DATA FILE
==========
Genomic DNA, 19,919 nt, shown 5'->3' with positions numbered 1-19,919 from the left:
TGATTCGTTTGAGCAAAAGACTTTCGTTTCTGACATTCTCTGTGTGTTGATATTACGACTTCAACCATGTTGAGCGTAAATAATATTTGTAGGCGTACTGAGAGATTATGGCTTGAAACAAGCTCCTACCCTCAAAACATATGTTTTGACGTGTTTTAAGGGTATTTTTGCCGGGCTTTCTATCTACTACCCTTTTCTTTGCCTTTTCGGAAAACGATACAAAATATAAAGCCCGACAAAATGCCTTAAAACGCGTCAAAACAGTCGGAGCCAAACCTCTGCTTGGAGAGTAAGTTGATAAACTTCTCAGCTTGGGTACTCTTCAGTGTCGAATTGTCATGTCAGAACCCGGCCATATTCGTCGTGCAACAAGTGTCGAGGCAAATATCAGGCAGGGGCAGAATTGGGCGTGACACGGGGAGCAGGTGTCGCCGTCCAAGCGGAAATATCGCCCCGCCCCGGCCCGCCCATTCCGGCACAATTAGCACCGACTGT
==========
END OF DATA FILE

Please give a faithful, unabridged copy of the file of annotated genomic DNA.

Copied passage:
Genomic DNA, 19,919 nt, shown 5'->3' with positions numbered 1-19,919 from the left:
TGATTCGTTTGAGCAAAAGACTTTCGTTTCTGACATTCTCTGTGTGTTGATATTACGACTTCAACCATGTTGAGCGTAAATAATATTTGTAGGCGTACTGAGAGATTATGGCTTGAAACAAGCTCCTACCCTCAAAACATATGTTTTGACGTGTTTTAAGGGTATTTTTGCCGGGCTTTCTATCTACTACCCTTTTCTTTGCCTTTTCGGAAAACGATACAAAATATAAAGCCCGACAAAATGCCTTAAAACGCGTCAAAACAGTCGGAGCCAAACCTCTGCTTGGAGAGTAAGTTGATAAACTTCTCAGCTTGGGTACTCTTCAGTGTCGAATTGTCATGTCAGAACCCGGCCATATTCGTCGTGCAACAAGTGTCGAGGCAAATATCAGGCAGGGGCAGAATTGGGCGTGACACGGGGAGCAGGTGTCGCCGTCCAAGCGGAAATATCGCCCCGCCCCGGCCCGCCCATTCCGGCACAATTAGCACCGACTGT